Food for Thought

Occasionally friends of mine will make comparisons between music and food. I find myself doing this all the time myself these days, being married to a musician who is also a fabulous cook. But is there a larger relationship that music and food both share on an immediate, visceral level? Finding out if there’s some sort of psychobiology at play here might tell us something about why certain people gravitate toward particular musical styles while other music—even though some of us might passionately love it—will never catch on with the general public.

George Steel, who heads Columbia University’s Miller Theatre, has frequently posited a correlation between gnarly music and spicy food. He’s even joked about including one to three peppers next to pieces on concert programs to warn listeners about the gnarl level of what they’re about to hear, the way some ethnic restaurant menus forewarn people about things like Sichuan pepper kernels or vindaloo. But does the analogy really hold up? Are total serialism or 96-tone equal temperament the equalivalent of habanero peppers or Thai jungle curry? Is music that is nothing but I-IV-V the sonic parallel to boiled chicken? For some folks, bland food is inedible. Is that the same as Miklós Rózsa’s claim about seeing Arnold Schoenberg cringe whenever he heard a major triad at some concert both of them attended in Los Angeles?

If harmonies are somehow akin to spice levels, perhaps timbres are equivalent to specific ingredients. Timbre is arguably the aspect of music that affects people’s internal comfort levels the most. Some folks can eat carrots no matter what the spice level is, but overdo spice on lamb and they’ll run for the nearest glass of water (which won’t help). This might be analogous to folks finding a diatonic tone cluster on a piano unsettling while they’d have no problem if the same cluster were played by a string orchestra.

Yet reactions to ingredients seem less determined by nurture than spice tolerance is, whereas reactions to timbre seem more culturally ingrained than reactions to specific harmonies. Some folks can’t abide cucumbers or coriander, which somehow seems more random and individual than having an aversion to harpsichords or saxophones or singers with either heavy vibrato or no vibrato at all.

Maybe, just like with food, you can’t make sweeping generalizations. Everyone’s tastes are different and ultimately equally valid. I pride myself on being able to eat almost anything, you name it: brains, tripe, bee larvae (ate it with glee in China a few months ago). And spice? Bring it on, and the hotter the better! But, for the life of me, I can’t stomach mayonnaise, mustard, or ketchup. Yuck! The very sight of them on a plate makes me want to gag. It doesn’t really make sense, but it’s a physical reaction that can’t really be rationalized. But a similar explanation might ultimately be at the root of musical tastes. I pride myself on being able to listen to just about anything, and love it all, yet I still haven’t come round to Elton John, Billy Joel, or Andrea Bocelli. Perhaps they are the musical equivalent of Hellmann’s, Gulden’s, and Heinz; at least they seem to be according to my taste buds.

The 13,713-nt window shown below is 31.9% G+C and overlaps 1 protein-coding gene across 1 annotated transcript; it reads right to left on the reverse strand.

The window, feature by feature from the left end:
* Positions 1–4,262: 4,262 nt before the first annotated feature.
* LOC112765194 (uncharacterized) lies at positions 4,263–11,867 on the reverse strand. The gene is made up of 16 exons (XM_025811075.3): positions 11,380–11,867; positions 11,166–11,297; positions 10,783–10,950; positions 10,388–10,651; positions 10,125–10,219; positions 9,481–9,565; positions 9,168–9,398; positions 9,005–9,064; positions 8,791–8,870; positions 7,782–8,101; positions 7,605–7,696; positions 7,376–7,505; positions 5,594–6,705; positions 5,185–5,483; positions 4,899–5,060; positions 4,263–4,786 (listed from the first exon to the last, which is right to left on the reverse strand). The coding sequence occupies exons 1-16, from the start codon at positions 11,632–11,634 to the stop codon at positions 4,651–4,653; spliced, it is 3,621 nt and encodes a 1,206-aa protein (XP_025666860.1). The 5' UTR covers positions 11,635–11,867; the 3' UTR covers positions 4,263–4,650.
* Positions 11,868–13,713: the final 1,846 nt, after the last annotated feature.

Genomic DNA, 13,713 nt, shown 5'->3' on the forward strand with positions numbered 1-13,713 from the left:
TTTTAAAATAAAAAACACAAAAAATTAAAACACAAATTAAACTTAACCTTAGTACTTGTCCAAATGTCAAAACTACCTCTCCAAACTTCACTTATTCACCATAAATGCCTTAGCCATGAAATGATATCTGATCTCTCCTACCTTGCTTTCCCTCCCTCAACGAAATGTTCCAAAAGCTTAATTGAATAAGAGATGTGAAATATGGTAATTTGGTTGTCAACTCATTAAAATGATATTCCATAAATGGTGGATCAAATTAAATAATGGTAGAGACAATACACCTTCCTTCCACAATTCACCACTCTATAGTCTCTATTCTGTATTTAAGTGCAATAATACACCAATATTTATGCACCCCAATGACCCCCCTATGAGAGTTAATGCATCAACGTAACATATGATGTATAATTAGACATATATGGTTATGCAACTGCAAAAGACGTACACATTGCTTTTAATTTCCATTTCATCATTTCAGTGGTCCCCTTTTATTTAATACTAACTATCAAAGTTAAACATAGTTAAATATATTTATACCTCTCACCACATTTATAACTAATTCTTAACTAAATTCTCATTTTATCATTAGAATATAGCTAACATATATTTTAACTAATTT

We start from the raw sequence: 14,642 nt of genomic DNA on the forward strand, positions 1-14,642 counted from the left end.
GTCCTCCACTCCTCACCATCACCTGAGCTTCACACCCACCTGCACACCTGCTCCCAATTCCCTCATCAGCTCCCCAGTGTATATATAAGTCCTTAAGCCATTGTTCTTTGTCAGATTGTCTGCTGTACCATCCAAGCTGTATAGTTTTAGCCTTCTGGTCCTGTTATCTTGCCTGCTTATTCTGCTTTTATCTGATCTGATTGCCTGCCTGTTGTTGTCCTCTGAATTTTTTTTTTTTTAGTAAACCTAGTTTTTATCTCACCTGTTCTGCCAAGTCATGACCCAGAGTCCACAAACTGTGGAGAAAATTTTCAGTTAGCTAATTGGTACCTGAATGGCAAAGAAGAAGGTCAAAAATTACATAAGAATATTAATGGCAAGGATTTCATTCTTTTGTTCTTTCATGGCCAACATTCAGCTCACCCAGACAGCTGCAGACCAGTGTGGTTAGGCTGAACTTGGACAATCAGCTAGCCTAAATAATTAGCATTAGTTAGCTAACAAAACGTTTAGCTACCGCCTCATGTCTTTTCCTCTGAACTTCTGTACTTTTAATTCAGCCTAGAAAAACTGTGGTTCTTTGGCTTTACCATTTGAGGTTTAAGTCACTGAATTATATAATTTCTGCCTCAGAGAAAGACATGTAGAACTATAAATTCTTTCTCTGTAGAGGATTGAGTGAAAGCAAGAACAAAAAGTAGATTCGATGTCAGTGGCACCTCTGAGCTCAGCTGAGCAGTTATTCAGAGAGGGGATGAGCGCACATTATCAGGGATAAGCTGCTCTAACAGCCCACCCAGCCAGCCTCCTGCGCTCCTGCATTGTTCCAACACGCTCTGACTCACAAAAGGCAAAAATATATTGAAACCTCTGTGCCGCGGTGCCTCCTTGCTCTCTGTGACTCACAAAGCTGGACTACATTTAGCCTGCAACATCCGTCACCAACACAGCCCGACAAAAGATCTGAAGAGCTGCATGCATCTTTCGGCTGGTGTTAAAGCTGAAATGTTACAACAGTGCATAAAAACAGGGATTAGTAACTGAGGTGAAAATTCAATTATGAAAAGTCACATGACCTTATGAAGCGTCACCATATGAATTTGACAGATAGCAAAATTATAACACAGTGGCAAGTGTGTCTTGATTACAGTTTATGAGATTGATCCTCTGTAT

4 thoughts on “Food for Thought

  1. Max

    symphonies of taste
    Thanks for a great post! I never thought about it, but I can relate to tastes being like timbres and harmonies. Texture is provided by the texture of the food, rhythm by the chewing and swallowing, dynamics by the spicyness, and the melody… well, sometimes I start humming when a food particularily pleases me!

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  2. CM Zimmermann

    De gustibus non est disputandem
    Is it not the case that comparing music and food within a framework of taste undermines the critical project. In other words, what can I possibly say about the fact that you cannot stand American condiments? If music is simply a matter of taste then how can one make the case for the responsibility of supporting contemporary art? How can one critically respond to someone who refuses to acknowledge new music (and music of the 20th century for that matter) because their tastes remain with the classical and romantic traditions?

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  3. sgordon

    How can one critically respond to someone who refuses to acknowledge new music (and music of the 20th century for that matter) because their tastes remain with the classical and romantic traditions?

    Well… you can’t. Nor, in my opinion, is there any great need to critically respond. De gustibus non est disputandum, y’know?

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  4. David M

    When non-musicians ask me what it’s like to compose and how I do it, I often use cooking as an analogy: you take certain ingredients that you happen to like, you have to understand what happens to them when you subject them to certain techniques, you imagine how they would taste in various combinations, you have an idea of what you want them to be like when you’re done, and you make adjustments and season to taste as you go. Sometimes you burn it and it’s awful. Sometimes you get a pleasant surprise. Some dishes depend on getting the sophistocated cooking techniques just right, while others just revel in the tastes of the basic ingredients. To push it a little further, a written score is like a recipe. . .

    There may be something to it, because a lot of composers also seem to be pretty good cooks.

    Reply

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